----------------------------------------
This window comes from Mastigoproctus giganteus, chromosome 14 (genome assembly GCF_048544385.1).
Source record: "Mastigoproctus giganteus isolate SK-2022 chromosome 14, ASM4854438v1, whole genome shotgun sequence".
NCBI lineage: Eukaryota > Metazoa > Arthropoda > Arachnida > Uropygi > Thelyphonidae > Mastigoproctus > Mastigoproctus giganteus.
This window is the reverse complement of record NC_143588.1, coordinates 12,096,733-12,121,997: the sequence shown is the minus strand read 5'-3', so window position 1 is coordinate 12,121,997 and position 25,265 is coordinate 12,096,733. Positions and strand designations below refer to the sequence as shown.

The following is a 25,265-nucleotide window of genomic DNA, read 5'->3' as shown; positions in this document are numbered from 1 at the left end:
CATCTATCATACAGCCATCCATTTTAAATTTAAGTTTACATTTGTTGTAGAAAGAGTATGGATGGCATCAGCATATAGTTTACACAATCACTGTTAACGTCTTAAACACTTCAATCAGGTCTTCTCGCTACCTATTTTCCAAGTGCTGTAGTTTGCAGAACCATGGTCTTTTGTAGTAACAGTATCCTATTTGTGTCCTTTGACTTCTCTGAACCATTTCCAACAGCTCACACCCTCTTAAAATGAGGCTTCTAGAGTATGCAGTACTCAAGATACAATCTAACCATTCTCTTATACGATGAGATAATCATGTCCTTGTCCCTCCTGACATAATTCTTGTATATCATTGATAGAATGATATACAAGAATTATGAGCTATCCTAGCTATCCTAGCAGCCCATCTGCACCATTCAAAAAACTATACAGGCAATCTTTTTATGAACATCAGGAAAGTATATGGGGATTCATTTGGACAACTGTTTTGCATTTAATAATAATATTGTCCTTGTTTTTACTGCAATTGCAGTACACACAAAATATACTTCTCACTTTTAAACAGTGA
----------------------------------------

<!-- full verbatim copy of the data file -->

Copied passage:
This window comes from Mastigoproctus giganteus, chromosome 14 (genome assembly GCF_048544385.1).
Source record: "Mastigoproctus giganteus isolate SK-2022 chromosome 14, ASM4854438v1, whole genome shotgun sequence".
NCBI lineage: Eukaryota > Metazoa > Arthropoda > Arachnida > Uropygi > Thelyphonidae > Mastigoproctus > Mastigoproctus giganteus.
This window is the reverse complement of record NC_143588.1, coordinates 12,096,733-12,121,997: the sequence shown is the minus strand read 5'-3', so window position 1 is coordinate 12,121,997 and position 25,265 is coordinate 12,096,733. Positions and strand designations below refer to the sequence as shown.

The following is a 25,265-nucleotide window of genomic DNA, read 5'->3' as shown; positions in this document are numbered from 1 at the left end:
CATCTATCATACAGCCATCCATTTTAAATTTAAGTTTACATTTGTTGTAGAAAGAGTATGGATGGCATCAGCATATAGTTTACACAATCACTGTTAACGTCTTAAACACTTCAATCAGGTCTTCTCGCTACCTATTTTCCAAGTGCTGTAGTTTGCAGAACCATGGTCTTTTGTAGTAACAGTATCCTATTTGTGTCCTTTGACTTCTCTGAACCATTTCCAACAGCTCACACCCTCTTAAAATGAGGCTTCTAGAGTATGCAGTACTCAAGATACAATCTAACCATTCTCTTATACGATGAGATAATCATGTCCTTGTCCCTCCTGACATAATTCTTGTATATCATTGATAGAATGATATACAAGAATTATGAGCTATCCTAGCTATCCTAGCAGCCCATCTGCACCATTCAAAAAACTATACAGGCAATCTTTTTATGAACATCAGGAAAGTATATGGGGATTCATTTGGACAACTGTTTTGCATTTAATAATAATATTGTCCTTGTTTTTACTGCAATTGCAGTACACACAAAATATACTTCTCACTTTTAAACAGTGA